Larry Nassar gets up to 175 years in prison, judge calls sentencing him an 'honor'

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Former Michigan State University and USA Gymnastics team doctor Larry Nassar
  • Former Michigan State University and USA Gymnastics team doctor Larry Nassar
Former Michigan State University and USA Gymnastics team doctor Larry Nassar has been sentenced to prison for 40 to 175 years, capping a week of court proceedings in which more than 150 of his female victims came forward to describe how he sexually abused them.

Nassar pleaded guilty to seven counts of criminal sexual conduct in Ingham County. He'll be sentenced on an additional three counts of criminal sexual conduct in Eaton County on Jan. 31. He has already been sentenced to 60 years in prison on federal child pornography charges.

Ingham County Judge Rosemarie Aquilina handed down the sentence after Nassar offered a verbal apology, saying the ex-physician's words ran contrary to the sentiments he conveyed in a recent letter to the court. In that letter, Nassar said his accusers were lying and that he'd been "manipulated" into pleading guilty.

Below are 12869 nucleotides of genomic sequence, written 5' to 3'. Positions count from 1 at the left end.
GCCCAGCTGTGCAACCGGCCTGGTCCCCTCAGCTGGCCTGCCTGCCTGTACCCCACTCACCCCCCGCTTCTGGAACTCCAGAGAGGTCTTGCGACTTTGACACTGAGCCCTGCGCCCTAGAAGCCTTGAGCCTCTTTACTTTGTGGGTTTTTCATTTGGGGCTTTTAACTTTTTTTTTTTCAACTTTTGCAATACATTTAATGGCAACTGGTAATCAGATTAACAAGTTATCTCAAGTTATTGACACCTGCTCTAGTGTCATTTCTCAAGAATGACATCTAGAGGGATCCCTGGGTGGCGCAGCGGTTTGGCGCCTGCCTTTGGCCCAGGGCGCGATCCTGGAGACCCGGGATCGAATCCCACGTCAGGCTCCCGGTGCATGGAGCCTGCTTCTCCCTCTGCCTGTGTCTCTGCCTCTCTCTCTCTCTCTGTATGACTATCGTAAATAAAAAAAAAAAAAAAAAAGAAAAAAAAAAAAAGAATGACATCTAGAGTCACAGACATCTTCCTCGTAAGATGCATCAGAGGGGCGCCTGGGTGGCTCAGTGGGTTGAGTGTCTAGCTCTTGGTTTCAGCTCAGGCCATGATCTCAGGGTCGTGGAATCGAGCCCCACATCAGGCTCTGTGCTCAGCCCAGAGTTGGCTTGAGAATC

Ingham County Judge Rosemarie Aquilina
  • Ingham County Judge Rosemarie Aquilina
In the court room after Nassar's last victims delivered their statements, Nassar said he was deeply affected by what he'd heard.



"There are no words that can describe the depth and breadth of how sorry I am for what has occurred ... I will carry your words with me for the rest of my days."

But Aquilina said the letter "tells me you still don't get it."

The judge also suggested that punishing Nassar was insufficient for delivering true justice to the victims. Aquilina called for a "massive investigation" into why the institutions for which Nassar worked did not intervene to stop the abuse.

According to an investigation by The Detroit News, at least 14 MSU officials had heard something about Nassar's behavior over the years, including school president Lou Anna K. Simon. USA Gymnastics got word of Nassar's misconduct as early as 2015, but didn't bring the information to the FBI until at least three athletes had come forward. It wasn't until one of Nassar's more than 150 victims went to a news outlet in Indiana in 2016 that the allegations began to garner attention.



"Justice requires more than what I can do on this bench," Aquilina said.


Aquilina openly conveyed her disgust with Nassar during the proceedings, drawing much praise on social media and inspiring headlines like "Judge Aquilina is the perfect heroine for this moment in the #MeToo movement."

"As much as it was my honor and privilege to hear the sister survivors, it is my honor and privilege to sentence you. Because, sir, you do not deserve to walk outside of a prison ever again," she said.

"I've just signed your death warrant."